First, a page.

Army Rolls Out Army Green Uniform Wear Guidelines, Renames Combat Patch

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Soldiers salute during basic combat training graduation at Fort Sill.
Soldiers from A Battery, 1st Battalion, 79th Field Artillery salute during the playing of the national anthem Nov. 16, 2020, at the battery’s basic combat training graduation at Fort Sill. (Jeff Crawley/Fort Sill Tribune)

The U.S. Army on Tuesday rolled out a long-awaited update to its uniform wear guidelines, including the World War II-style Army Green Service Uniform and a new name for the combat patch.

The revised AR 670-1, which was last updated in 2017, will not be made official for another 30 days to allow soldiers and leaders to become familiar with the policy.

"It's been almost five years since we made an update, so it was definitely time. There [have] been a lot of changes; we have ... added new uniforms," Sgt. Maj. Brian Sanders, Army G-1, Uniform Policy Branch sergeant major, told reporters at a roundtable.

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Soldiers have been acquiring and wearing the Army Green Service Uniform, or AGSU, since senior leaders approved it for everyday wear in late 2018, as a replacement for the blue Army Service Uniform, or ASU.

Troops have until Oct. 1, 2027, to purchase the AGSU, after which the ASU will become the Army's optional dress uniform.

"With the implementation of the Army Green Service Uniform, which is extremely important as we try and shift our culture and pay respect to the World War II generation, that really prompted the [update] to occur," Sanders said.

A significant policy update features a name change for the patch soldiers wear on their right shoulder to show wartime service.

"We also made a big change to what a lot of soldiers call the 'combat patch,'" Sanders said.

The Shoulder Sleeve Insignia Former Wartime Service will now be called the Shoulder Sleeve Insignia Military Operations in Hostile Conditions. It is authorized for soldiers who served on combat deployments to Iraq and Afghanistan, but also those who served in certain countries considered hostile areas.

"Sometimes, we go to certain locations, and we don't plan on that to be hostile conditions, but it may turn hostile," Sergeant Major of the Army Michael Grinston said. "How do we recognize those soldiers who are out doing what we have asked them to do? ... So we allow them to wear the shoulder sleeve insignia for the unit. I think that is appropriate."

The new shoulder sleeve insignia is currently authorized for Somalia, Djibouti, Saudi Arabia, Iraq, Afghanistan, Pakistan, Yemen, Jordan and Syria.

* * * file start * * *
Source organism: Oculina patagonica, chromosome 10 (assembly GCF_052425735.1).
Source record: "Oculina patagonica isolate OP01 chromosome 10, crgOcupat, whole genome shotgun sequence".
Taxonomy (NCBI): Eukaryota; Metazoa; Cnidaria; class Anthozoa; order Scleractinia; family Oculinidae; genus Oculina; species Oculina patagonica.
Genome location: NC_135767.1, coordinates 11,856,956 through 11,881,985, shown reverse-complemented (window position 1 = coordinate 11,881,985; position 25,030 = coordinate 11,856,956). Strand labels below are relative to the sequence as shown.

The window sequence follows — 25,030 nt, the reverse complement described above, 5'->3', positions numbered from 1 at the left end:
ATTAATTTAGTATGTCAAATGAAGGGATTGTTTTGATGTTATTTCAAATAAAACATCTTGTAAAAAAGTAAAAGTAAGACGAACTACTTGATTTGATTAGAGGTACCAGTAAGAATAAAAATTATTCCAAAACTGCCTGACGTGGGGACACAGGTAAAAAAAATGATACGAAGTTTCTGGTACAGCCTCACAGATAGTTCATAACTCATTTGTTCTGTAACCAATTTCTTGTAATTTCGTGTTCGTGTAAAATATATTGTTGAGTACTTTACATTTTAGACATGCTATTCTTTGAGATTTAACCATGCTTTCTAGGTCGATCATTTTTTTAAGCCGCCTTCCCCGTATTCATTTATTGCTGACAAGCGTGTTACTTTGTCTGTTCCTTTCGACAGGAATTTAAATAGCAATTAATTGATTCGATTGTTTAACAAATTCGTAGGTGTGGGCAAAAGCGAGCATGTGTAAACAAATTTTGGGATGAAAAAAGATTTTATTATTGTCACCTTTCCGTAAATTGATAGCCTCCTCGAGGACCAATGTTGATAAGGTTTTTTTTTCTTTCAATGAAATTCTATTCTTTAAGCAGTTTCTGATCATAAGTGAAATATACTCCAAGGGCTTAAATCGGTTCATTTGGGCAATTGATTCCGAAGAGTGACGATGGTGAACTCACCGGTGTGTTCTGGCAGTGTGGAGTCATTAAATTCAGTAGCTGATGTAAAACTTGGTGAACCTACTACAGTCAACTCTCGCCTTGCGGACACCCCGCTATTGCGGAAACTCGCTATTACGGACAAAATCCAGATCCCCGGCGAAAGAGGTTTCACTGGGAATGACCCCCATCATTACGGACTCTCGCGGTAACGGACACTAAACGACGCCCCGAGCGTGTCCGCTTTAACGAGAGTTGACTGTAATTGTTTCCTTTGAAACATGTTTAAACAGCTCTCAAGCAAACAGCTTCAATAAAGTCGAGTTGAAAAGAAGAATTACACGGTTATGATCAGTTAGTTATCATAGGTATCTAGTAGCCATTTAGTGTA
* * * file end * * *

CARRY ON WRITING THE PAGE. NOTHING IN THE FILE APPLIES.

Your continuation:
The AR 670-1 update also authorizes female soldiers who breastfeed to wear an optional undershirt designed for nursing. Service officials said in November that the Army Uniform Board will consider developing a lactation shirt for the Maternity Utility Uniform in the Operational Combat Pattern.

The update also includes guidelines for the Army's Improved Hot Weather Combat Uniform, which has been available for soldiers to purchase as an optional wear item at military clothing stores since the summer of 2019.

Army officials unveiled some uniform policy changes that did not make it into this revision of AR 670-1 because of a publishing cutoff deadline.

The service has established guidelines for the permanent wear of the non-subdued National Guard Identification Badge on the AGSU for those who have served in the National Guard Bureau for more than a year, Sanders said.

"They were able to wear the badge temporarily but, once they left [the] assignment, they were no longer able to wear it," he explained.

One possible change to the AGSU may be a return to wearing name tags, something Army leaders initially did not want for the uniform.

"When you look at the original [World War II] uniform, they didn't have name tags, and we did try to stay true to that. But after listening to the feedback of our soldiers, our leaders, spouses, people walking down the street ... we kind of looked at it and said, 'Is that something we need to do?" Grinston said.

The Army is waiting for several name tag prototypes that will be considered for the AGSU.

"We have not made the final decision on the name tags ... but we are looking into it," Grinston said. "We don't even know what it is going to look like."

-- Matthew Cox can be reached at matthew.cox@military.com.

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